PHOTO PROMPT © RUSSELL GAYER

Legitimate Cause for Pride

“Honey, why are we stopping?”

“That!” said Jack, pointing.

There, on the driveway of an abandoned clapboard house, mouldered a pickup with an extended passenger section.

“Sure. It’s a truck. Can we please get going? We told Mary we’d be with her by 4 o’clock.”

“I just want a quick look. No more than ten minutes.”

Helen pouted.

“Honey, it’s a truck and it’s covered in mildew. And look – there’s ivy coiling round the wheels!”

“Ah, it’s not just any truck, it’s a Vandura. Back in ’62 I worked in Chevrolet’s design department. See that door mirror? I designed that!”

InLinkz – click here to join the fun!

Friday Fictioneers – The end of an era?

Every week, Rochelle Wisoff-Fields (thank you, Rochelle!) hosts a flash fiction challenge, to write a complete story, based on a photoprompt, with a beginning, middle and end, in 100 words or less. Post it on your blog, and include the Photoprompt and Inlinkz on your page. Link your story URL. Then the fun starts as you read other peoples’ stories and comment on them!

PHOTO PROMPT © BRENDA COX

The end of an era?

The café lay under a mighty plane tree in a marble-paved square. It was always busy, from dawn until well after midnight.

Giorgios gazed over the café he’d started. He thought of his sons and grandsons working the tables. He thought of his unmarried daughter Katerina, so shrewd. His other daughters were happily married with children. Giorgios smiled briefly.

His heart laboured as he wondered to whom he should leave the business.

That night, lightning felled the plane tree. The deafening crash woke Giorgios. His chest tightened until he couldn’t breathe. Hastily he scrawled, “The café is Katerina’s.”

And died.

InLinkz – click here to join in the fun!

Note – I’m planning to write a longer version of this story and post it on Sunday or Monday. Just sayin’!

Friday Fictioneers – Home

Every week, Rochelle Wisoff-Fields (thank you, Rochelle!) hosts a flash fiction challenge, to write a complete story, based on a photoprompt, with a beginning, middle and end, in 100 words or less. Post it on your blog, and include the Photoprompt and Inlinkz on your page. Link your story URL. Then the fun starts as you read other peoples’ stories and comment on them!

PHOTO PROMPT © ALICIA JAMTAAS

Home

“Hello, Dad.”

Who’s speaking? Who’s this man so tall and strong, crowding my room? I don’t like him. 

“Dad, it’s Colin.”

I stare at him.

“My son was called Colin. Do you know him?” Somehow the words come out jumbled.

Why am I here? Am I in prison? I want to be home. I want to be home in my cabin, nothing but trees for miles.

I knew the forest. I knew the trees, from sapling to maturity. In summer the dry ground was springy; in winter, the mud clamped my boots.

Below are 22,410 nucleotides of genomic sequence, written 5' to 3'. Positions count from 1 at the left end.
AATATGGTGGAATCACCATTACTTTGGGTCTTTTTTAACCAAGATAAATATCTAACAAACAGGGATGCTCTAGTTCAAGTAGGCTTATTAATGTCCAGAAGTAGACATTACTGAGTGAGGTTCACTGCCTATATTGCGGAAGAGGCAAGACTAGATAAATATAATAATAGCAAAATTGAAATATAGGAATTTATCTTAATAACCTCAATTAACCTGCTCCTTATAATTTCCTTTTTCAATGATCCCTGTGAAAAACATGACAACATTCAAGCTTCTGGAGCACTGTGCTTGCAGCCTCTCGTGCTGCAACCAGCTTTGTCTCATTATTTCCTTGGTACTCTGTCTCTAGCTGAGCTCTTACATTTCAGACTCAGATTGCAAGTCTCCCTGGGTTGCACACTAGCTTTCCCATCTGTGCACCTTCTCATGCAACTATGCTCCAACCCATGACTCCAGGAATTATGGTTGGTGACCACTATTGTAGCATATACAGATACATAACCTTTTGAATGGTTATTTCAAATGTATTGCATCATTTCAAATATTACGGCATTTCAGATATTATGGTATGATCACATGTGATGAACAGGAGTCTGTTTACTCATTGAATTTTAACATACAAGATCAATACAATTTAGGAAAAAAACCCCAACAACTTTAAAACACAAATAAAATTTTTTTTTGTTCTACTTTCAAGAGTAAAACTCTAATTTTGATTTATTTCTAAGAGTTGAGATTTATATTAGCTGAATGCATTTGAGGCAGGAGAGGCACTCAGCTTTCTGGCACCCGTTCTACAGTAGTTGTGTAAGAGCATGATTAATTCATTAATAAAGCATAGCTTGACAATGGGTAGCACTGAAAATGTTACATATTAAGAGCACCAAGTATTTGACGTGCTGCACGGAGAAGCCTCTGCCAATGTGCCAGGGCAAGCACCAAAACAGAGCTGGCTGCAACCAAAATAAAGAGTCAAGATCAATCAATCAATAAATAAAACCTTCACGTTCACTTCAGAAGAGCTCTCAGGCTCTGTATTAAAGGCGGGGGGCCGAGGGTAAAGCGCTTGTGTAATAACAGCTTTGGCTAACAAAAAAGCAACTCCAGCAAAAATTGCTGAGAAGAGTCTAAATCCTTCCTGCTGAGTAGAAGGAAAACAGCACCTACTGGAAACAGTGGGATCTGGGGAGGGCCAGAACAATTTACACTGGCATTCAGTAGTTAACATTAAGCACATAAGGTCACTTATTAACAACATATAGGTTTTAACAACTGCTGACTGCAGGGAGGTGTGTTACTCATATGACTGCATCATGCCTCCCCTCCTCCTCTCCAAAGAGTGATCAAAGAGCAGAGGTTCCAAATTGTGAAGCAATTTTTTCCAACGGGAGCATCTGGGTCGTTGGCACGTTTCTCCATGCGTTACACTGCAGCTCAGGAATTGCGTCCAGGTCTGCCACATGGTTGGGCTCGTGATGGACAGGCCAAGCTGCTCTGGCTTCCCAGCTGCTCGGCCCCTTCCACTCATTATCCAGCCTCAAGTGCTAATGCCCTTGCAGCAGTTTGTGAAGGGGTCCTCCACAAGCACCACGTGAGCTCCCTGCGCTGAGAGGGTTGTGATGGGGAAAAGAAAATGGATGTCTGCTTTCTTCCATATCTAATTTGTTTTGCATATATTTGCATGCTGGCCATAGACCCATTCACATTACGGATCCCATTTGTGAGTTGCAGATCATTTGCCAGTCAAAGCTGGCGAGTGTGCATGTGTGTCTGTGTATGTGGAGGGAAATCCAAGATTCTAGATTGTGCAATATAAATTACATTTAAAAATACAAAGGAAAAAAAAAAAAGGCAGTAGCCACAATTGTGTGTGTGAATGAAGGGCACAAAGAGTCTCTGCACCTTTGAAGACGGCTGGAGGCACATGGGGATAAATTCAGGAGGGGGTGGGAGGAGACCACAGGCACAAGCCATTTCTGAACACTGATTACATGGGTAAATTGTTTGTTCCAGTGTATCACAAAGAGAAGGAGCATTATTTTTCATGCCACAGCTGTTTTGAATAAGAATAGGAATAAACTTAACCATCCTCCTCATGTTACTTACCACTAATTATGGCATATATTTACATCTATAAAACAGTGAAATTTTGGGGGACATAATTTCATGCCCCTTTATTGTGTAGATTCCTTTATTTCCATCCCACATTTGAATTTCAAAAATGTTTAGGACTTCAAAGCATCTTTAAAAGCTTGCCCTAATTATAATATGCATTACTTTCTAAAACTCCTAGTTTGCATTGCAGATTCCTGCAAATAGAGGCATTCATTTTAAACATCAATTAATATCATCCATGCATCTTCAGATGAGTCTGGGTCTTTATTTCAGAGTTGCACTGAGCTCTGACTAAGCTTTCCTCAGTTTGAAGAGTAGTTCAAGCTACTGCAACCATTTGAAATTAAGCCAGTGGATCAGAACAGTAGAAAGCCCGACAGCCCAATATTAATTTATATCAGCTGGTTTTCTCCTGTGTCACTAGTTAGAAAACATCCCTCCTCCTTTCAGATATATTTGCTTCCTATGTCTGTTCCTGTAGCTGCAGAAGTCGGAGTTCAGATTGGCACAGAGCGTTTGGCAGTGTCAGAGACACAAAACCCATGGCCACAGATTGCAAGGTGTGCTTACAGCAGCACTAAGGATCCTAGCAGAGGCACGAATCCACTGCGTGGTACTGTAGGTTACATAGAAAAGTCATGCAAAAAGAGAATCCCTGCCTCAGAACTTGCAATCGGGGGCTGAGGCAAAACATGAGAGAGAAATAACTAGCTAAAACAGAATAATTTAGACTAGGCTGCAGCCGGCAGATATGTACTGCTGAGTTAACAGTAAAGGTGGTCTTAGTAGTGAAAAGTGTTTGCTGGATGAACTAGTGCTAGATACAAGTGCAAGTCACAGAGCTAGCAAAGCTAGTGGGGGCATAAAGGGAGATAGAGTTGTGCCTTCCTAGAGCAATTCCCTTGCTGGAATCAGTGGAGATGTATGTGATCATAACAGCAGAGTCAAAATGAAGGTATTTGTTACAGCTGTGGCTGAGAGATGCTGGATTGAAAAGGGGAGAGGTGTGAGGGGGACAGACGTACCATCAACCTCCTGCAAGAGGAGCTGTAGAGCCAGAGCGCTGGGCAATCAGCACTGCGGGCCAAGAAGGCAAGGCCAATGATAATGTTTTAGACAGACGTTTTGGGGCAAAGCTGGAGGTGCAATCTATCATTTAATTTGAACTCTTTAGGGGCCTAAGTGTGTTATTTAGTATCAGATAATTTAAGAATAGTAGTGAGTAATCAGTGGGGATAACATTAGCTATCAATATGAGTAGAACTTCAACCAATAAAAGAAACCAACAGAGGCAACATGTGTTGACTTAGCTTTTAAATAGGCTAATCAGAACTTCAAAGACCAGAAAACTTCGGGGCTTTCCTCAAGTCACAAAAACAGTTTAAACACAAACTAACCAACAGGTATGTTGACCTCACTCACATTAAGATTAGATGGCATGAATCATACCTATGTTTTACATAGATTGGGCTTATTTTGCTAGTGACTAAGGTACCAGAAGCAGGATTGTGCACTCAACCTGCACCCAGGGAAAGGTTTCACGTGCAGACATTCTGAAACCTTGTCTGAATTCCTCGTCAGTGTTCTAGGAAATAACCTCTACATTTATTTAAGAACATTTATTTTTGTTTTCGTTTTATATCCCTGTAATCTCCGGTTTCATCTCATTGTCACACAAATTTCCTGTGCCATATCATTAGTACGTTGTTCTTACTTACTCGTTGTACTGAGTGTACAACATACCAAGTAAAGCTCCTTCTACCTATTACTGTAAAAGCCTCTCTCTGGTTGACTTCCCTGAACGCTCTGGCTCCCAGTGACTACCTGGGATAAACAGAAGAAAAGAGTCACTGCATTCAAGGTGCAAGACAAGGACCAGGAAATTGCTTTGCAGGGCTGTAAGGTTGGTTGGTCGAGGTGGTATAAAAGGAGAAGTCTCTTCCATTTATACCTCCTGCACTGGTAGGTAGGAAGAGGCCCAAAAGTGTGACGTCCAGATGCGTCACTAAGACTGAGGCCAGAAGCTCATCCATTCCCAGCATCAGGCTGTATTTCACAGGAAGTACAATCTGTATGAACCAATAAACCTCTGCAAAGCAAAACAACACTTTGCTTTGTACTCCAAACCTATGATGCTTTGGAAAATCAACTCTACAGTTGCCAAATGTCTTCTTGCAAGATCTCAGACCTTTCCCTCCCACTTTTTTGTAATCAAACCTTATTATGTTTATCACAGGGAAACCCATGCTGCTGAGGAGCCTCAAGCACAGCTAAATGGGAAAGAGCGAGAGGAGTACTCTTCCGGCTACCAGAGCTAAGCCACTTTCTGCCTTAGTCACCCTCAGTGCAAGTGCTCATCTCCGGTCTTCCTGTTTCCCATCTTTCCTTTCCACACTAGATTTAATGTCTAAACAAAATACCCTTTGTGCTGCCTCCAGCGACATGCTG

“Dad!”

Who’s speaking? I don’t like him.

InLinkz – click here to join the fun!

Friday Fictioneers – Dare!

Every week, Rochelle Wisoff-Fields (thank you, Rochelle!) hosts a flash fiction challenge, to write a complete story, based on a photoprompt, with a beginning, middle and end, in 100 words or less. Post it on your blog, and include the Photoprompt and Inlinkz on your page. Link your story URL. Then the fun starts as you read other peoples’ stories and comment on them!

PHOTO PROMPT © ALICIA JAMTAAS

Dare!

Tom and James crept closer to the shack in the woods.

“The door’s shut.”

“Bet it’s not locked.”

“Try it!”

“Somebody might be inside.”

“Dare you!”

Tom swallowed. He looked back down the path.

“Chicken!” jeered James.

Hesitant, Tom grasped the door handle and tugged. The door scraped against the ground.

“Coo! Bet we’re the first people in years been inside,” he said.

There was a cupboard, a table, a ratty old chair.

“Look, there’s a drawer in the table,” exclaimed James. Excitedly, he yanked it open. Heavy, metallic, deadly, the revolver gleamed in the drawer.

Outside, footsteps crunched.

InLinkz – click here to join the fun!

Friday Fictioneers – Solar Storm

Every week, Rochelle Wisoff-Fields (thank you, Rochelle!) hosts a flash fiction challenge, to write a complete story, based on a photoprompt, with a beginning, middle and end, in 100 words or less. Post it on your blog, and include the Photoprompt and Inlinkz on your page. Link your story URL. Then the fun starts as you read other peoples’ stories and comment on them!

PHOTO PROMPT © DALE ROGERSON

Solar Storm

Demetrios could have wept at the sight of Miseon, shaking with fatigue after her second six-hour spacewalk in twenty-four hours. Sixty was too old for such brutal labour, but everyone on Space Station L1 was working double shifts. Extra protection against radiation was essential.

All pregnant women had been flown to the Lunar Base; the rest of the colonists would have to endure the biggest solar storm ever.

Demetrios held Miseon gently.

“We’ve done all we can,” he murmured.

Miseon pushed him. “Go in the command area. It’s safer. It’s your duty!”

“No. My place is with you,” he said.

InLinkz – click here to join the fun!

Friday Fictioneers – Leaving

Every week, Rochelle Wisoff-Fields (thank you, Rochelle!) hosts a flash fiction challenge, to write a complete story, based on a photoprompt, with a beginning, middle and end, in 100 words or less. Post it on your blog, and include the Photoprompt and Inlinkz on your page. Link your story URL. Then the fun starts as you read other peoples’ stories and comment on them!

PHOTO PROMPT © LIZ YOUNG

Leaving

It’s little things that betray her. She’s wearing perfume. When I ask how her day has been, she says, “Oh, you know…” She’s not telling me where she’s been in her car. She’s happy.

And I’m not.

I provide for her, protect her. All I ask is that she puts me first.

So be it. She’s using her car to cheat on me; her car will end the affair. Last night I made a pinhole in the hydraulics.

*       *       *

“You’re leaving him? Thank goodness.”

“Yes. Tomorrow. Thank you for so much support, Jenny.”

“Take care as you drive home, Sarah.”

InLinkz – click here to join the fun!